TagAddiction

R.U. Sirius Interviews Too Much to Dream Author Peter Bebergal

Too Much to Dream cover

R.U Sirius interviews Peter Bebergal, author of the memoir and cautionary tale Too Much To Dream: . This interview is a few months old, but I’ve only just seen it:

RU: It strikes me that psychedelics are both an enhancer and distorter of
pattern recognition. It’s like once the mind becomes too conscious and too obsessive about pattern recognition, it becomes delusional.

PB: This is probably the most succinct way of putting it I have heard. It’s essentially what we see happen with Phillip K. Dick. It’s part of the reason why no matter how non-addicting psychedelics might be from a chemical point-of-view, the capacity for the human mind to compulsively search for the same connection/insight over and over again is boundless. This same phenomena can be seen with a certain kind of occultism. Hermeticism can become an exercise in endless connection making and it’s amazing how even the most thoughtful occultists can become conspiracy theorists overnight. Psychedelics, and other forms of non-ordinary consciousness, can readily show that there is more to the human mind, and possibly the universe, than we can perceive normally, but when we lose the ability to critically distance ourselves from these experiences, the danger for delusion is great.

[…]

RU: You remain interested in the psychedelic movement even though you feel you can’t risk taking them yourself. What do you hope for people today who take psychedelic drugs in a way that is conscious of set and setting and so forth?

PB: I have come to believe in the absolute necessity of ritual and community, whether it’s the Native American Church or your local OTO lodge. However you can find it, try to access a group of people that share your spiritual/psychological sensibilities and that hopefully have a few seasoned elders and teachers. This is not to say there aren’t those that can handle the solitary journey, but I still think however one can position oneself into a larger context with its own myths and symbols can only be a good thing.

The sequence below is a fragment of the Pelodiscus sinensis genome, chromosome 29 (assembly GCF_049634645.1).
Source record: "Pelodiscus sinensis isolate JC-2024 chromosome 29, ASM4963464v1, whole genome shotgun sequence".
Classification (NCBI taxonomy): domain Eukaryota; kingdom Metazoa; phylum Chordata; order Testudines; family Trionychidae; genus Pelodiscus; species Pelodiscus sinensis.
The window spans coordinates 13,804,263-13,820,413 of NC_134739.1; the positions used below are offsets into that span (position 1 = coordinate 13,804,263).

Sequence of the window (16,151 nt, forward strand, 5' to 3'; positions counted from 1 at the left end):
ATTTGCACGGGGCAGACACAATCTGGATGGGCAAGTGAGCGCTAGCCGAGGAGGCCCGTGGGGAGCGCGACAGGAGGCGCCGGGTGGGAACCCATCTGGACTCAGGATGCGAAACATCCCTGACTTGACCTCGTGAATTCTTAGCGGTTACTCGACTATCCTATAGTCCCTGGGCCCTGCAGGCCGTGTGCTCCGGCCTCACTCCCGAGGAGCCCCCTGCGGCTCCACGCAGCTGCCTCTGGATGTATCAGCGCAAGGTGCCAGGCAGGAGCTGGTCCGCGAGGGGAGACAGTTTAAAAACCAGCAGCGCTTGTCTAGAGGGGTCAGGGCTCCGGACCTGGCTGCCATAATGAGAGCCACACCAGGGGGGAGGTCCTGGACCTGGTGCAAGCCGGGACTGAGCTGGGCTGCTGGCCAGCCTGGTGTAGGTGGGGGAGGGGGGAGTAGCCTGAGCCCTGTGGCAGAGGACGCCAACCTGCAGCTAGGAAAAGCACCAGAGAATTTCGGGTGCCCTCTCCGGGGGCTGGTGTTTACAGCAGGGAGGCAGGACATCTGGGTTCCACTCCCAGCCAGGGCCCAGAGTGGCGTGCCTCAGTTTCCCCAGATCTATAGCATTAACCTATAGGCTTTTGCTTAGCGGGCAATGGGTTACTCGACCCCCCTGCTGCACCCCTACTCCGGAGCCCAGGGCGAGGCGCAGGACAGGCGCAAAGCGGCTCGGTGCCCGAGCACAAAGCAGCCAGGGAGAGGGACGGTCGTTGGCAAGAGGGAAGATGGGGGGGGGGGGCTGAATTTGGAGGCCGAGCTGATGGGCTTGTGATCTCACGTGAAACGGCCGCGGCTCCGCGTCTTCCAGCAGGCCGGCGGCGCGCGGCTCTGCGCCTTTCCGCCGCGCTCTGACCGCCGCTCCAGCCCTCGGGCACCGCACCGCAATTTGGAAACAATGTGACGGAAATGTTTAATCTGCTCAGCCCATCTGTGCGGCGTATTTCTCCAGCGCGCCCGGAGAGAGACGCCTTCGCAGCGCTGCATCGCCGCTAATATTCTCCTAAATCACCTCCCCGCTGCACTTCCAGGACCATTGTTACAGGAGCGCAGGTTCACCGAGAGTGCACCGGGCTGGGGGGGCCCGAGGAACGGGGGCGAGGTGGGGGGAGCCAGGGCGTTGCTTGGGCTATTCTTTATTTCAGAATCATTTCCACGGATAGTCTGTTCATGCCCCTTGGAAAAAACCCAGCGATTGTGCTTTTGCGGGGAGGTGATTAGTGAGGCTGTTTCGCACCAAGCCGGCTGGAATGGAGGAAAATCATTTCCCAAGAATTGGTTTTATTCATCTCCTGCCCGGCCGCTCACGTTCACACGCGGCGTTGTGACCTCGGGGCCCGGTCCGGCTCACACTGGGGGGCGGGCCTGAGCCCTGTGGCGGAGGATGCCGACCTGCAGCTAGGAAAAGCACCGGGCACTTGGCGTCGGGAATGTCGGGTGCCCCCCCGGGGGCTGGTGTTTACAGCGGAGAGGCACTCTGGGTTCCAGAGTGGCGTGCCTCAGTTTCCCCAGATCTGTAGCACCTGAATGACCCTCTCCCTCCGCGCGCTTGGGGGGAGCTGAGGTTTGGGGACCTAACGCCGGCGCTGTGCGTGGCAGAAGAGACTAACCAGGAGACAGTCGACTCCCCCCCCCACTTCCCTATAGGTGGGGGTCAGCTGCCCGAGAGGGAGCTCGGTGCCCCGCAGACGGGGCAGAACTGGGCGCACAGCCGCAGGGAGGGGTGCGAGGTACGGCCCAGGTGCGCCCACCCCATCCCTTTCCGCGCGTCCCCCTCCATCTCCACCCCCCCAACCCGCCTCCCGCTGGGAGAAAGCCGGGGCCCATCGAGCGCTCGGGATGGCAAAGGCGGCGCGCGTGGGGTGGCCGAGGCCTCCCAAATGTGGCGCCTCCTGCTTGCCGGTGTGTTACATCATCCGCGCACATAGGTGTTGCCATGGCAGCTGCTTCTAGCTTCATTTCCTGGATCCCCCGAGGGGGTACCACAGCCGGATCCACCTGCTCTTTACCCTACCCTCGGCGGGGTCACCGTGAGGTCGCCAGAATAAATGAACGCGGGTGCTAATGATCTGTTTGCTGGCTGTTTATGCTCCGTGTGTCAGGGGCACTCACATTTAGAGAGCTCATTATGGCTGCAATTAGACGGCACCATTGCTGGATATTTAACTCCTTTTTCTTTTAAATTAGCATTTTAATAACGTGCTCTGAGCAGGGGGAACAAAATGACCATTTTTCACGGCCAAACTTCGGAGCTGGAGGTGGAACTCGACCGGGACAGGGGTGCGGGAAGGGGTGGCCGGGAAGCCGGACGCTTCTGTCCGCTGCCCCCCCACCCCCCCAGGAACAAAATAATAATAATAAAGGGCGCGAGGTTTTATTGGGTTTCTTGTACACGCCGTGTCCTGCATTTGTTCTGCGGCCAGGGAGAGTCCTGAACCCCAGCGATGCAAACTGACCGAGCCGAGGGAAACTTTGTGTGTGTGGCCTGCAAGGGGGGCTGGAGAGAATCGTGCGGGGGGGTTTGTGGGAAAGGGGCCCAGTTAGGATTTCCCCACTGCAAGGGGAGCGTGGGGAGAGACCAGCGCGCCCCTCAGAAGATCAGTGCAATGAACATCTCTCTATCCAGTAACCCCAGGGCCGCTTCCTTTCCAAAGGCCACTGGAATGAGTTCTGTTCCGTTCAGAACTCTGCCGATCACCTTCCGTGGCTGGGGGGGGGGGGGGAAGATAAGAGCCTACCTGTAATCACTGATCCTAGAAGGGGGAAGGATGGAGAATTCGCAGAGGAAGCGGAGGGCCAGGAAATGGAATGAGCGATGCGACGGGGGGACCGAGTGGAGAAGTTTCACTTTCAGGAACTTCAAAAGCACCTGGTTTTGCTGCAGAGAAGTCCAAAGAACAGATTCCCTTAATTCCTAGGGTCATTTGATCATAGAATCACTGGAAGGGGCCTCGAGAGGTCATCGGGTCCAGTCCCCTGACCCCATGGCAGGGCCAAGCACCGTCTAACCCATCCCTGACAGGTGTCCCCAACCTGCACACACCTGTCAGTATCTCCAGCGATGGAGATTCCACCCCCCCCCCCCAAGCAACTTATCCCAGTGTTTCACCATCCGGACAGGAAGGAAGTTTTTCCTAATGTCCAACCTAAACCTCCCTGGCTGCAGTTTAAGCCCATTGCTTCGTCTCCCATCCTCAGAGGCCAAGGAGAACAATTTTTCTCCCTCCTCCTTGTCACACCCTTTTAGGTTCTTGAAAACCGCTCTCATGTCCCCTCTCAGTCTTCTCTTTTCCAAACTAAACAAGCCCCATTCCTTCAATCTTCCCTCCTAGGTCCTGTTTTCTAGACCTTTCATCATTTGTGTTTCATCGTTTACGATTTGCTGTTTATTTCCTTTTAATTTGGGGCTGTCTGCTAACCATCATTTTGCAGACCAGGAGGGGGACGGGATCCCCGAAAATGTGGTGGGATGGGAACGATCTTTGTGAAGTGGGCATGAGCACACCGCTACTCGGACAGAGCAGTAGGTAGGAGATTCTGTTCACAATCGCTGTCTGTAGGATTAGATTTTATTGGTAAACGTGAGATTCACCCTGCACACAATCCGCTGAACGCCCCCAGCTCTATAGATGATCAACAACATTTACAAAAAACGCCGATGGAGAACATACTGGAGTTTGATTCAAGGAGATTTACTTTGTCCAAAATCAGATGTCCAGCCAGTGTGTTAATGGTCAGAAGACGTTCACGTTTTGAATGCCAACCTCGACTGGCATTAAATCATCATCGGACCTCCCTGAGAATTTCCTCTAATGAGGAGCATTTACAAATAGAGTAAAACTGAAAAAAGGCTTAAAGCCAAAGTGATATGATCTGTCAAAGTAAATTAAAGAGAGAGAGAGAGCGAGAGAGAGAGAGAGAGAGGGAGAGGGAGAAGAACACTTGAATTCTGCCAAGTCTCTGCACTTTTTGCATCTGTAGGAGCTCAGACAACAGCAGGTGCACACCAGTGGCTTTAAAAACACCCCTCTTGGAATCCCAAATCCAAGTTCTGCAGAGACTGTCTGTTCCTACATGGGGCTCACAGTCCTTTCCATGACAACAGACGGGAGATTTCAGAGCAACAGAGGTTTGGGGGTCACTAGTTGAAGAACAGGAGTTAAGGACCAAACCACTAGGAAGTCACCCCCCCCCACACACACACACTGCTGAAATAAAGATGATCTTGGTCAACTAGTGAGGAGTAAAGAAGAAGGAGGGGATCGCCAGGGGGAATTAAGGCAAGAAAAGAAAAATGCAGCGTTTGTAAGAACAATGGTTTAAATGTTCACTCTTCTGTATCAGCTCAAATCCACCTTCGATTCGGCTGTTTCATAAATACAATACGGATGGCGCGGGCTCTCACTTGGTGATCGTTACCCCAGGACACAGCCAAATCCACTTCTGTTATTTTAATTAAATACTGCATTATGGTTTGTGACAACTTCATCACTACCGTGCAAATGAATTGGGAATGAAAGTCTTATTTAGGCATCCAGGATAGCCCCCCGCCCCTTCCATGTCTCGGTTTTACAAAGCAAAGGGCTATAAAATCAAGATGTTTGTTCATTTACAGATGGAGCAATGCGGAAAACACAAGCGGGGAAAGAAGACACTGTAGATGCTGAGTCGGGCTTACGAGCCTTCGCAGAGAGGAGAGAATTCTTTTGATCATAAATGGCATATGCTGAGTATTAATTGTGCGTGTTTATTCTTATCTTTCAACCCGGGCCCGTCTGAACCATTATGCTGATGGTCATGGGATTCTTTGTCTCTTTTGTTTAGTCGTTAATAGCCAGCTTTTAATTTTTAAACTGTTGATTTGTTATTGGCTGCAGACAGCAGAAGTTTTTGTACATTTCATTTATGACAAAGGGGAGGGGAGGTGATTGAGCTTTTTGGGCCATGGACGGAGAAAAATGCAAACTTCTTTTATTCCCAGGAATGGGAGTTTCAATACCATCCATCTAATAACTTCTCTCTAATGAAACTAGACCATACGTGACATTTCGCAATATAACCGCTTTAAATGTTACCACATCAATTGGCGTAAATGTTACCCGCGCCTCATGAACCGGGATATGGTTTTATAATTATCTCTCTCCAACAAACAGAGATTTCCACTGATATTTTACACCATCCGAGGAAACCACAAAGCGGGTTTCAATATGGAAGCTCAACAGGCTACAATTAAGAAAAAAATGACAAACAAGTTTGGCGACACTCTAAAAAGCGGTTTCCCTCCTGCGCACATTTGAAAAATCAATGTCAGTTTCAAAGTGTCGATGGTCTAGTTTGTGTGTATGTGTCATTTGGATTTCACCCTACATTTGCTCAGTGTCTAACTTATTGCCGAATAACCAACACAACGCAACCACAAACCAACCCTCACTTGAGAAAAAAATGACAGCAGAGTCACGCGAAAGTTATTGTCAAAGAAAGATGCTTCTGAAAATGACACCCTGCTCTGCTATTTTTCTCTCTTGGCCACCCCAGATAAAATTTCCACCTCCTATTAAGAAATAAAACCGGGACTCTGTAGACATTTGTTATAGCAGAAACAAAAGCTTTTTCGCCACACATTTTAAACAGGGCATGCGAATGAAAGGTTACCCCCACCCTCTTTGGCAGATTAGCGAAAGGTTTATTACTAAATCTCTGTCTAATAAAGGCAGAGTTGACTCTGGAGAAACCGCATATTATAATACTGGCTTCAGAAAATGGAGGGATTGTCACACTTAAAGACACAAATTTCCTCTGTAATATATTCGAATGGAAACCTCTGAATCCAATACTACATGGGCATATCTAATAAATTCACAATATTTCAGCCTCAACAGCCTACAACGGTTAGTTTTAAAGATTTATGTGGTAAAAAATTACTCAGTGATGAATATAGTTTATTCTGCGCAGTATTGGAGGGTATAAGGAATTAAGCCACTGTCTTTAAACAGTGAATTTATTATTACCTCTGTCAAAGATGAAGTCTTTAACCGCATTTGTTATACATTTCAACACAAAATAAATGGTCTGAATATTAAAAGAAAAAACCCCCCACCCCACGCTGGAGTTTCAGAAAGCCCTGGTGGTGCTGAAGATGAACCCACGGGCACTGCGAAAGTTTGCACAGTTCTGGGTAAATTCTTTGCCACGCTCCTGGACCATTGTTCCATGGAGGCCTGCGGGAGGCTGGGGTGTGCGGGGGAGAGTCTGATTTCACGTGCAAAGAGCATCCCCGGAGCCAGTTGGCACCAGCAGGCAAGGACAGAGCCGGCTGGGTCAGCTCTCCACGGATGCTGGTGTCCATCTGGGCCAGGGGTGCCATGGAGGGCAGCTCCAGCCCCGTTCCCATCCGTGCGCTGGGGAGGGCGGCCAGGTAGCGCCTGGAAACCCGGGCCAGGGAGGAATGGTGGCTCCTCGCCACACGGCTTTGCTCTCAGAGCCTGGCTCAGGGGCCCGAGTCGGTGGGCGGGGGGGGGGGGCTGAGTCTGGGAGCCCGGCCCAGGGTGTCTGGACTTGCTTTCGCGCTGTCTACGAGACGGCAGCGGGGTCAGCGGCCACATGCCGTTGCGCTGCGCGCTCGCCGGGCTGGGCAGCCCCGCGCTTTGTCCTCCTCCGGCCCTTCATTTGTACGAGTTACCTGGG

But more importantly I hope that those who use these drugs will see them not as a path but as doorway towards a spiritual/conscious way of life. As Alan Watts is often quoted as saying, “When you get the message, hang up the phone.”

Acceler8or: The Seeker: A Psychedelic Suburban Youth Doesn’t Find It Tripping. An Interview with Peter Bebergal

10 Years On, Drug Decriminalization Reducing Drug Use in Portugal

Health experts in Portugal said Friday that Portugal’s decision 10 years ago to decriminalise drug use and treat addicts rather than punishing them is an experiment that has worked.

“There is no doubt that the phenomenon of addiction is in decline in Portugal,” said Joao Goulao, President of the Institute of Drugs and Drugs Addiction, a press conference to mark the 10th anniversary of the law.

The number of addicts considered “problematic” — those who repeatedly use “hard” drugs and intravenous users — had fallen by half since the early 1990s, when the figure was estimated at around 100,000 people, Goulao said.

AFP: Portugal drug law show results ten years on, experts say

(via Cat Vincent)

Junk Food May Be As Addictive as Drugs

Judge Dredd - Sugar bust

Bloomberg reports: